Justice for Sale: Supreme Court Agrees to Hear Atlantic Coast Pipeline’s Appalachian Trail Appeal

Jonathan Sokolow
2 min readOct 4, 2019

This morning, the United States Supreme Court agreed to hear the Atlantic Coast Pipeline (ACP)’s challenge to a ruling by the Fourth Circuit Court of Appeals, prohibiting the ACP from crossing the Appalachian Trail on federal land managed by the U.S. Forest Service.

The two consolidated cases are known as U.S. Forest Service v. Cowpasture River Association and Atlantic Coast Pipeline v. Cowpasture River Association.

Never mind that the Forest Service has never granted such a permit, because federal law clearly prohibits it from doing so.

Never mind that, as the Southern Environmental Law Center pointed out in its briefs the Fourth Circuit decision was based on four different grounds and thus any decision by the Supreme Court would not have any practical effect on whether the pipeline gets built on its preferred route. That means that a Supreme Court decision would be no more than an “advisory opinion,” which federal courts are prohibited from issuing. So much for the myth of “judicial restraint”.

The Trump administration placed its thumb firmly on the side of Dominion Energy and Duke Energy, the prime sponsors of this $8 billion “reckless, racist ripoff.” Attorney General William Barr urged the Court to take the case, refusing to recuse himself — despite the fact that he served, until recently, on Dominion’s board and has received millions in cash and stock awards from the company.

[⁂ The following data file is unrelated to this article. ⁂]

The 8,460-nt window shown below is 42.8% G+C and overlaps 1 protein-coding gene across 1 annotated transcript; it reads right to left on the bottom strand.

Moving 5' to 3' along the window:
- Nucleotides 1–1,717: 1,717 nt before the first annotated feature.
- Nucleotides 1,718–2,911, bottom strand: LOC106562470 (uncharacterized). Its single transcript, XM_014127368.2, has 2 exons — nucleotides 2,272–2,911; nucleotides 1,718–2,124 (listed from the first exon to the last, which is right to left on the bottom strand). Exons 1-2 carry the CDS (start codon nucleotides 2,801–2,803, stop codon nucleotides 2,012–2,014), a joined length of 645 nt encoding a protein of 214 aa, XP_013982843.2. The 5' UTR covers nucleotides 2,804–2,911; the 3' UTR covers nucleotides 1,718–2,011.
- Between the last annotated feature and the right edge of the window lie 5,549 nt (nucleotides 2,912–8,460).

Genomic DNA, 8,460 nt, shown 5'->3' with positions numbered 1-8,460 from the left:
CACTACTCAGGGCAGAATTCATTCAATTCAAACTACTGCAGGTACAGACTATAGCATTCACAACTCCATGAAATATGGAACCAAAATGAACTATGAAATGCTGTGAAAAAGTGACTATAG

This is part of an unprecedented strong arm job by Dominion and Duke, which have spent an incredible $109 million lobbying for the ACP.

But the fight over the Appalachian Trail is not over yet. Today’s action is just a decision to hear the case, not a decision on the merits, which likely will not be made until next spring. Dominion will spin this as a great victory, but, while disappointing, it is just another turn in the road.

Dominion has lost at least seven permits thus far for the ACP, and more court decisions are in the works. For now, we know two things. One, it’s game on. And two, this pipeline will never be built.



Jonathan Sokolow

Attorney, writer and activist living in Northern Virginia